U.S. equities finished mostly higher last week. For a fourth straight week, the S&P 500 and Dow Jones Industrials were up (returning 0.73% and 0.57% respectively for the week), while the NASDAQ underperformed at -0.34%. It was a busy start for second quarter earnings. More than 70% of the 100 S&P 500 companies that have reported earnings have beaten consensus earnings per share expectations by approximately 3% in aggregate.
But we want to watch top-line revenues carefully. Half of the companies have beaten top-line revenue estimates, and overall revenues came in flat versus expectations. The Financials sector outperformed on the back of good earnings reports from credit quality improvement. Technology was the worst performer, with some PC-related companies reporting disappointing results.
Weekly top themes
1. The Fed is repeating the same message, with slight changes to make it more digestible to investors. The Fed does not intend to raise rates for a few years and decisions to taper quantitative easing depend on stronger data. Monetary conditions in most major advanced economies are likely to remain exceptionally loose for several years, even after the U.S. ends QE3.
2. U.S. retail sales missed consensus expectations in June. Nevertheless, they are beating last year's performance on both a 6- and 12-month annualized basis, consistent with an ongoing moderate economic recovery. Leading indicators continue to point to an increase in both sales and investment. Household debt service and financial obligation ratios have fallen to generational lows.
3. The recent rise in oil prices should not be a significant drag on global growth. However, if prices rise much further, this will threaten our forecasts for a gradually accelerating world GDP as we move into 2014.
4. The federal deficit is running $400 billion less than last year. Receipts so far this fiscal year have increased 14% and spending is down 5%. This is primarily due to an improving economy and higher payroll taxes. A budget surplus in a couple of years is not out of the question.
5. China's second quarter GDP slowed to 7.5%. The pace of growth has slowed but was expected as China transitions from a developing to developed nation. The risk in China is not weaker demand but potential policy mistakes.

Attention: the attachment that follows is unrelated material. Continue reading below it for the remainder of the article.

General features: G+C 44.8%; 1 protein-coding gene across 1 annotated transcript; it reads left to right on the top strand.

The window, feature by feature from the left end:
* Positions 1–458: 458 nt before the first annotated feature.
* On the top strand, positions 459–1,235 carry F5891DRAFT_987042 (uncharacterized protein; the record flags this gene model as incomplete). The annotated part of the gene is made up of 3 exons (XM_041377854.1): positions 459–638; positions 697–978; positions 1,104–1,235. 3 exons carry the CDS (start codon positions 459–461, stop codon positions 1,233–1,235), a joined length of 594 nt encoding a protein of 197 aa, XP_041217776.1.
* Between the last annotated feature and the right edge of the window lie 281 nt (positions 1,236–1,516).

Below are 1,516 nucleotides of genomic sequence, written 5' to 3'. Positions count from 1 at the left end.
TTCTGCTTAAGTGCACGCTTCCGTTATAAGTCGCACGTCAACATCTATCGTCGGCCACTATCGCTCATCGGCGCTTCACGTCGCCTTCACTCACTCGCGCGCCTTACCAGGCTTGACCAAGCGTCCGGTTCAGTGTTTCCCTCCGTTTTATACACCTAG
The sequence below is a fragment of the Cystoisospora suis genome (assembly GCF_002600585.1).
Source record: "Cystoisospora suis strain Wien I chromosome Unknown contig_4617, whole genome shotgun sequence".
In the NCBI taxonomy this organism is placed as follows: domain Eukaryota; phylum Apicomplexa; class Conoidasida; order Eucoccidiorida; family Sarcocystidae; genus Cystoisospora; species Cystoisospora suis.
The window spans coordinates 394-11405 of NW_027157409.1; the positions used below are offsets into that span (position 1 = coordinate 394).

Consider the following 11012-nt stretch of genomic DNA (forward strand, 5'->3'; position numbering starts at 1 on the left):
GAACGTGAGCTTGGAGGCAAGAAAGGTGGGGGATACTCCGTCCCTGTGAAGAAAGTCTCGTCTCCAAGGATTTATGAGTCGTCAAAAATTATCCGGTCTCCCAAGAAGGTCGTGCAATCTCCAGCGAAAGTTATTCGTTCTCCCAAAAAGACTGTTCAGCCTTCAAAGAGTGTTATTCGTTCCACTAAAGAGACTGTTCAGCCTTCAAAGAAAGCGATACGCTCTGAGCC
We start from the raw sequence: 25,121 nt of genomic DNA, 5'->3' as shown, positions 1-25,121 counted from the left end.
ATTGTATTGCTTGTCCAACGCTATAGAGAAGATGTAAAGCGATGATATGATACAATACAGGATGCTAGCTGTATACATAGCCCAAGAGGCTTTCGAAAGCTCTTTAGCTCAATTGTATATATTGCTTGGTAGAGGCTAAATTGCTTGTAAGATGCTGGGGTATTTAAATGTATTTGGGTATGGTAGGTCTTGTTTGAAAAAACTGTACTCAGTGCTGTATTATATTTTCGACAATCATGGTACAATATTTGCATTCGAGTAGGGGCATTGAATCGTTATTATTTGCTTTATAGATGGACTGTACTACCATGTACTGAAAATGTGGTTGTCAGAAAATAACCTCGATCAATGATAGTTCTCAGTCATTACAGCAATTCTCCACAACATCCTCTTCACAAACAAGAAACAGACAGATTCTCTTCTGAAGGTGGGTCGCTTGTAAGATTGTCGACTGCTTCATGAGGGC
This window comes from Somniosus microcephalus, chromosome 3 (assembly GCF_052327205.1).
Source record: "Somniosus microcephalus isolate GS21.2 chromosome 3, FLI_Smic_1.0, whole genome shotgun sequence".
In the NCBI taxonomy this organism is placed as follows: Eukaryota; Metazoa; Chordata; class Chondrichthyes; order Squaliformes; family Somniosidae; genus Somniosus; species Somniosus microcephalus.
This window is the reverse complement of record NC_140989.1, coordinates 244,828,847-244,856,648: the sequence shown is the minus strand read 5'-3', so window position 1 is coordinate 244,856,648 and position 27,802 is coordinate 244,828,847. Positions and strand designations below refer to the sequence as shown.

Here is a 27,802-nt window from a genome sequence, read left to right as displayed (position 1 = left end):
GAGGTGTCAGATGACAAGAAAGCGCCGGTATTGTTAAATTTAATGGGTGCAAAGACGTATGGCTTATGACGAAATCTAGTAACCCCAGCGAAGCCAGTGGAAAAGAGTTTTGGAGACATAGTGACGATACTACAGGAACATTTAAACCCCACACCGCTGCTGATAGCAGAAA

The Big Picture
The outlook for domestic economic growth will dictate Fed policy, bond yields and equity prices. Risks of economic disappointment imply that bond yields could drift lower and stock prices could face renewed turbulence. However, we believe economic growth should improve later this year through 2014, likely increasing bond yields and equity prices. Housing is no longer a drag and construction has considerable upside. Most state and local government finances are on the mend. Household deleveraging is well advanced and healing in business sector confidence promises faster capital spending growth.
It is widely thought that the Fed's easy monetary policies have been at least as important as fundamentals in driving the equity bull market. While zero short-term interest rates and quantitative easing have certainly played a role, the bulk of the equity performance over the last four years reflects higher earnings. The S&P 500 is currently trading at around 16x trailing earnings, which is only slightly above the historical average. We believe valuation will not constrain prices, but a positive view on the market depends on the uptrend in earnings resuming.
Equity sector leadership is shifting, prodded by the rise in bond yields and improving economic expectations. This shift should persist in the next 6 to 12 months, assuming our forecast of modestly better growth comes to fruition. As a result, we believe investors should consider underweighting defensive sectors and bond-like investments, while overweighting mid-cyclicals such as Industrials and Technology.
Yet risks remain: a faltering U.S. economy, a hard landing in China, a renewed debt crisis in the Eurozone and a spike in oil prices. But the good news is that the first big increase in bond yields has occurred and equities stayed resilient. Perhaps the “great rotation” has begun.
Bob Doll is chief equity strategist and senior portfolio manager at Nuveen Asset Management LLC. This commentary originally appeared on the firm's website.